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Kabir Lawal, Market Support Officer under the Support to the National Malaria Programme (SuNMaP) project in Nigeria, interviews Sanni Garba, laboratory technician, in the rural community of Gauraka.

Sanni Garba is a healthcare professional in northern Nigeria. Today he is at the forefront of efforts to bring standardised malaria diagnostics to the people of Gauraka, a local community in which he grew up.

Garba is a laboratory technician at the government’s Gauraka Model Primary Health Centre in Tafa Local Government Area, Niger State. Garba has been working at the health centre for around six months.

Stepping into his small laboratory within the complex, he carefully slips his white latex gloves on to both hands as he prepares to demonstrate a rapid diagnostic test (RDT) for malaria. In the laboratory, he also carries out other tests, including those for typhoid fever and urinalysis.

On a typical day at work, Garba says with respect to RDT testing: “Sometimes, we have three, sometimes we have four, and sometimes we have none.” When asked the reason for the low patient numbers, he responded: “Patients prefer to go to Wuse in the Federal Capital Territory, Abuja or Suleja, a neighbouring town, which possess more equipped and larger hospitals.” But it is also true that through the work of SuNMaP, rural health workers and community care givers are helping to keep down the number of people coming to the health centre with malaria by diagnosing and treating fever in the community, talking about malaria prevention and the importance of mosquito nets, and through the provision of nets through mass distributions and ante-natal clinics.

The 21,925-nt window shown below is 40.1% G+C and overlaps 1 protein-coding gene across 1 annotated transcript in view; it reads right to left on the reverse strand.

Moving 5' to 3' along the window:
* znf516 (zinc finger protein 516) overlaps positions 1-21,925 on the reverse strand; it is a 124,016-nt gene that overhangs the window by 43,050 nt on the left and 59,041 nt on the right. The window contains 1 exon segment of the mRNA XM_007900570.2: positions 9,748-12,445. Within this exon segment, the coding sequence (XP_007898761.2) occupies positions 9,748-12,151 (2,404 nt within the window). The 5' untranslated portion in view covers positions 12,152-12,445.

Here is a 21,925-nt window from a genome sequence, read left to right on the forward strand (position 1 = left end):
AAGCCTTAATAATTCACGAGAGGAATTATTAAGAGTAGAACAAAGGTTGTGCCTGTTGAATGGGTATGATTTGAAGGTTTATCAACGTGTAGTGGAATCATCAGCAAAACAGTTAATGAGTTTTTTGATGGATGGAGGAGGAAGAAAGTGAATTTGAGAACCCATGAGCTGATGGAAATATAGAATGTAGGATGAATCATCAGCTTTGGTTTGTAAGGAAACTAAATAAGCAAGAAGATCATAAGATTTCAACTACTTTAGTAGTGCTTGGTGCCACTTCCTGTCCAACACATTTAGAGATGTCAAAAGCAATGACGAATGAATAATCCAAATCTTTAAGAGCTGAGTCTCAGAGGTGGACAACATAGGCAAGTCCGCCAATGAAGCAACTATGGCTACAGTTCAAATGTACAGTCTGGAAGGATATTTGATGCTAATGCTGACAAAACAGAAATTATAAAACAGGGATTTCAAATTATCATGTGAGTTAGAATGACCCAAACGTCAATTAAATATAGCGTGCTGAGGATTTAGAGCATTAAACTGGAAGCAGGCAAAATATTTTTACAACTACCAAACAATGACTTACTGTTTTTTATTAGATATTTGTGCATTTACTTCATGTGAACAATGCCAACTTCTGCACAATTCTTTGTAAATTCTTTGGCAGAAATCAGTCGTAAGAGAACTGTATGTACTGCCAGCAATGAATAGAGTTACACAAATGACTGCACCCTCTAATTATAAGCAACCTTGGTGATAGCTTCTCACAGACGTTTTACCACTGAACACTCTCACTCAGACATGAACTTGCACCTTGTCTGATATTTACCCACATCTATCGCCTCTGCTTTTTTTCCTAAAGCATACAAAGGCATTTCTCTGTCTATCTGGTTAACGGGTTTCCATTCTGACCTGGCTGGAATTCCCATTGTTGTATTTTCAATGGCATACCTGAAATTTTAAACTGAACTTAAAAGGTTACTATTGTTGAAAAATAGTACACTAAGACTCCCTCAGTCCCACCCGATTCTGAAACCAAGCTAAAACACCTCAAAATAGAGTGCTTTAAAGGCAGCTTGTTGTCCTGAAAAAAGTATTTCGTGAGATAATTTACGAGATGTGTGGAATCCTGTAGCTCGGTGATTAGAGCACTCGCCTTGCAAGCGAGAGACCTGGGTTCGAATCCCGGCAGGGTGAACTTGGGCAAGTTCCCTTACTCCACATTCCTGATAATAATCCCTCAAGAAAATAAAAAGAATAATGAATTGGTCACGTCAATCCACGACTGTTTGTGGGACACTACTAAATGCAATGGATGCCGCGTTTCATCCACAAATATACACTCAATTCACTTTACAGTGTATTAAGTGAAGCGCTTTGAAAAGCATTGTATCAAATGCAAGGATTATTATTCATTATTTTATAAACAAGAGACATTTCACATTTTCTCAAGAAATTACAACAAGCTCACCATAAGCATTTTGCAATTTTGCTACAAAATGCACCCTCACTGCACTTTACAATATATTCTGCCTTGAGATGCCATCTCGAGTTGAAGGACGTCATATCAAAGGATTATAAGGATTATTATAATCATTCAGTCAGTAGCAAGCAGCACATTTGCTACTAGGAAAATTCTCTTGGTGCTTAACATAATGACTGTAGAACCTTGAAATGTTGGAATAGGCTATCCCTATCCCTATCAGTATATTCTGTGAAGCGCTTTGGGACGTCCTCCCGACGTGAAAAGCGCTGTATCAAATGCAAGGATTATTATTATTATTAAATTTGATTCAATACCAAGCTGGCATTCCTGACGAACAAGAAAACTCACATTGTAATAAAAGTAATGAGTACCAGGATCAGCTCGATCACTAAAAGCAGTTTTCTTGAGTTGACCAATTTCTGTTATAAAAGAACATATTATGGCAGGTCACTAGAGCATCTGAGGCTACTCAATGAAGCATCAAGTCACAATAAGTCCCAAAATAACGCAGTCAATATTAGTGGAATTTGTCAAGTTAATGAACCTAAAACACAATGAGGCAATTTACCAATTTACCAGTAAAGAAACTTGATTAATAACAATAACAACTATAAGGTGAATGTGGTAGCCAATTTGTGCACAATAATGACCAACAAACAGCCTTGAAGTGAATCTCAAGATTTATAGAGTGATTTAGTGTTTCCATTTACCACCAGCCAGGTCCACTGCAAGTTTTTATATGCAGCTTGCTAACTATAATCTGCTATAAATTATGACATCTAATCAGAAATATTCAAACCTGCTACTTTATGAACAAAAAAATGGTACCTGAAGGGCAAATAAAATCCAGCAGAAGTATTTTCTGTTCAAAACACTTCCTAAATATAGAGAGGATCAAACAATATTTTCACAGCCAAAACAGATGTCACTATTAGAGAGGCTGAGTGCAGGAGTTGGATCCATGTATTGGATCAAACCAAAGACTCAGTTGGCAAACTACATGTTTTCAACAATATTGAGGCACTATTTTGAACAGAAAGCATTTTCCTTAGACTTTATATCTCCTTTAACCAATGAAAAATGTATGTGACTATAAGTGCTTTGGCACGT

Garba carefully tears the flexi-pack of the test kit and lays the kit on his work table. He then takes blood from a blood specimen bottle and places a few drops on a rectangular window in the test cassette. When testing an actual patient, he would be required to prick the fourth finger (counting from the thumb) and then collect a very minute sample of blood which he would then drop onto to the cassette.

After this, he adds a few drops of the buffer solution before waiting 15 minutes wait for the test results to emerge. At the Gauraka Model Primary Health Centre, RDTs are not given out for free but are sold for 200 Nigerian naira (US$1.25).

Garba’s role at the health centre has greatly reduced the chances of malaria misdiagnosis. He has also gained a lot of experience in rapid diagnostic testing. He takes a short glance at the RDT kit that had lain undisturbed on his work table, then says with a smile: “Practice makes perfect.” He then holds up the cassette to display the result and gives a short interpretation of the reading.

Proper diagnosis of malaria is an important step in the prevention of resistance to anti-malarial drugs. Professionals such as Garba are working to support better case management of malaria in communities across Nigeria.

SuNMaP (Support to National Malaria Programme ) provides support to the Nigerian government and people in tackling the massive burden of malaria in the country. It is implemented by international and local partners, funded by UKAid and managed by Malaria Consortium. SuNMaP works in close co-operation with Nigeria’s National Malaria Control Programme (NMCP), in selected states and Local Government Areas (LGAs), including Anambra, Kano, Lagos states, Niger, Katsina and Ogun states. Work began in a further four states in 2012.

These positive changes have been facilitated by Support to National Malaria Programme (SuNMaP) and other donors in collaboration with the State Malaria Control Programme (SMCP). In addition to bed nets and drugs for malaria treatment, SuNMaP has provided training to senior management staff at the Local Government Authority (LGA) level, which has been cascaded down through the LGA to staff, like Garba, in health facilities across Nigeria.

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